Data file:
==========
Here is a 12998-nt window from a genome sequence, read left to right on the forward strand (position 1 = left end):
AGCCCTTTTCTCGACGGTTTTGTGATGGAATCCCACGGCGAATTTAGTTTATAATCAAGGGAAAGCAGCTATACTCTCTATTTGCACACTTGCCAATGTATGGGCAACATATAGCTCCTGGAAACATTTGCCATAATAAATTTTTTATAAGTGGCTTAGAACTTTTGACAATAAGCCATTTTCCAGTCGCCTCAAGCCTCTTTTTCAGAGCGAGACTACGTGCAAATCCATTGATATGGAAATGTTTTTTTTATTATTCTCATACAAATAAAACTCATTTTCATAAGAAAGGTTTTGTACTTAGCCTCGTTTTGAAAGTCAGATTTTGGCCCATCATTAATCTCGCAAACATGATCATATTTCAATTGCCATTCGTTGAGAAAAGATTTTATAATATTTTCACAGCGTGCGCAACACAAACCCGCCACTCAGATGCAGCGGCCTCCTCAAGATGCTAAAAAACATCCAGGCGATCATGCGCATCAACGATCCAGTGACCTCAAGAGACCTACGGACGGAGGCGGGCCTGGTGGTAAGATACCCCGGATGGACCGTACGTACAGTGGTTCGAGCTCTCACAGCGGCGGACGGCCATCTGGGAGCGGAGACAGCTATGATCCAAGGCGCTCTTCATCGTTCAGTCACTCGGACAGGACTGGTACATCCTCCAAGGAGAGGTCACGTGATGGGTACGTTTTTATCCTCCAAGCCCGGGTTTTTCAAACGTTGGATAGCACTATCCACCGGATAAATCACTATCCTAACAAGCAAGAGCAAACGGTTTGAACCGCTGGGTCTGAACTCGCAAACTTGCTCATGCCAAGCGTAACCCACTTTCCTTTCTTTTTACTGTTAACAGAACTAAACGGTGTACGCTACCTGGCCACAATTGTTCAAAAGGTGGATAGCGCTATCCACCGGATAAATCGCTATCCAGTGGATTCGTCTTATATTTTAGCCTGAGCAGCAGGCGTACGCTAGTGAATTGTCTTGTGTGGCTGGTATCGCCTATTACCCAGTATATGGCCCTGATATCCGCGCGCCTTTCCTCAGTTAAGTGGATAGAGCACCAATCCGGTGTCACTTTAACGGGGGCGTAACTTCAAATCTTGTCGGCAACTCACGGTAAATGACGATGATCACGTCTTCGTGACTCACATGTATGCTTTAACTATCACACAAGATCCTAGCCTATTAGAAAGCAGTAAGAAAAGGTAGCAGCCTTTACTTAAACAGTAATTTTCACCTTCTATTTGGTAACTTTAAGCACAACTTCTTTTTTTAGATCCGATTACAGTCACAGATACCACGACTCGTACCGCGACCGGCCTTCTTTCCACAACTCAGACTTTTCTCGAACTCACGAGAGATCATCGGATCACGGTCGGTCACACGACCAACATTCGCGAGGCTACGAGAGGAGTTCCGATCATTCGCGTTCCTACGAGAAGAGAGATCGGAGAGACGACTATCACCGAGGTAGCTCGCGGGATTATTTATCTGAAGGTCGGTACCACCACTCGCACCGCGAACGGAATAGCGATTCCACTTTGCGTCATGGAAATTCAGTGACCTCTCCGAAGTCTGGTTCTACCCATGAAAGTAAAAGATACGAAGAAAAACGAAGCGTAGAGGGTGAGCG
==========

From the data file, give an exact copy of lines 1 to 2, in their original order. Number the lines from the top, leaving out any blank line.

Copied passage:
Here is a 12998-nt window from a genome sequence, read left to right on the forward strand (position 1 = left end):
AGCCCTTTTCTCGACGGTTTTGTGATGGAATCCCACGGCGAATTTAGTTTATAATCAAGGGAAAGCAGCTATACTCTCTATTTGCACACTTGCCAATGTATGGGCAACATATAGCTCCTGGAAACATTTGCCATAATAAATTTTTTATAAGTGGCTTAGAACTTTTGACAATAAGCCATTTTCCAGTCGCCTCAAGCCTCTTTTTCAGAGCGAGACTACGTGCAAATCCATTGATATGGAAATGTTTTTTTTATTATTCTCATACAAATAAAACTCATTTTCATAAGAAAGGTTTTGTACTTAGCCTCGTTTTGAAAGTCAGATTTTGGCCCATCATTAATCTCGCAAACATGATCATATTTCAATTGCCATTCGTTGAGAAAAGATTTTATAATATTTTCACAGCGTGCGCAACACAAACCCGCCACTCAGATGCAGCGGCCTCCTCAAGATGCTAAAAAACATCCAGGCGATCATGCGCATCAACGATCCAGTGACCTCAAGAGACCTACGGACGGAGGCGGGCCTGGTGGTAAGATACCCCGGATGGACCGTACGTACAGTGGTTCGAGCTCTCACAGCGGCGGACGGCCATCTGGGAGCGGAGACAGCTATGATCCAAGGCGCTCTTCATCGTTCAGTCACTCGGACAGGACTGGTACATCCTCCAAGGAGAGGTCACGTGATGGGTACGTTTTTATCCTCCAAGCCCGGGTTTTTCAAACGTTGGATAGCACTATCCACCGGATAAATCACTATCCTAACAAGCAAGAGCAAACGGTTTGAACCGCTGGGTCTGAACTCGCAAACTTGCTCATGCCAAGCGTAACCCACTTTCCTTTCTTTTTACTGTTAACAGAACTAAACGGTGTACGCTACCTGGCCACAATTGTTCAAAAGGTGGATAGCGCTATCCACCGGATAAATCGCTATCCAGTGGATTCGTCTTATATTTTAGCCTGAGCAGCAGGCGTACGCTAGTGAATTGTCTTGTGTGGCTGGTATCGCCTATTACCCAGTATATGGCCCTGATATCCGCGCGCCTTTCCTCAGTTAAGTGGATAGAGCACCAATCCGGTGTCACTTTAACGGGGGCGTAACTTCAAATCTTGTCGGCAACTCACGGTAAATGACGATGATCACGTCTTCGTGACTCACATGTATGCTTTAACTATCACACAAGATCCTAGCCTATTAGAAAGCAGTAAGAAAAGGTAGCAGCCTTTACTTAAACAGTAATTTTCACCTTCTATTTGGTAACTTTAAGCACAACTTCTTTTTTTAGATCCGATTACAGTCACAGATACCACGACTCGTACCGCGACCGGCCTTCTTTCCACAACTCAGACTTTTCTCGAACTCACGAGAGATCATCGGATCACGGTCGGTCACACGACCAACATTCGCGAGGCTACGAGAGGAGTTCCGATCATTCGCGTTCCTACGAGAAGAGAGATCGGAGAGACGACTATCACCGAGGTAGCTCGCGGGATTATTTATCTGAAGGTCGGTACCACCACTCGCACCGCGAACGGAATAGCGATTCCACTTTGCGTCATGGAAATTCAGTGACCTCTCCGAAGTCTGGTTCTACCCATGAAAGTAAAAGATACGAAGAAAAACGAAGCGTAGAGGGTGAGCG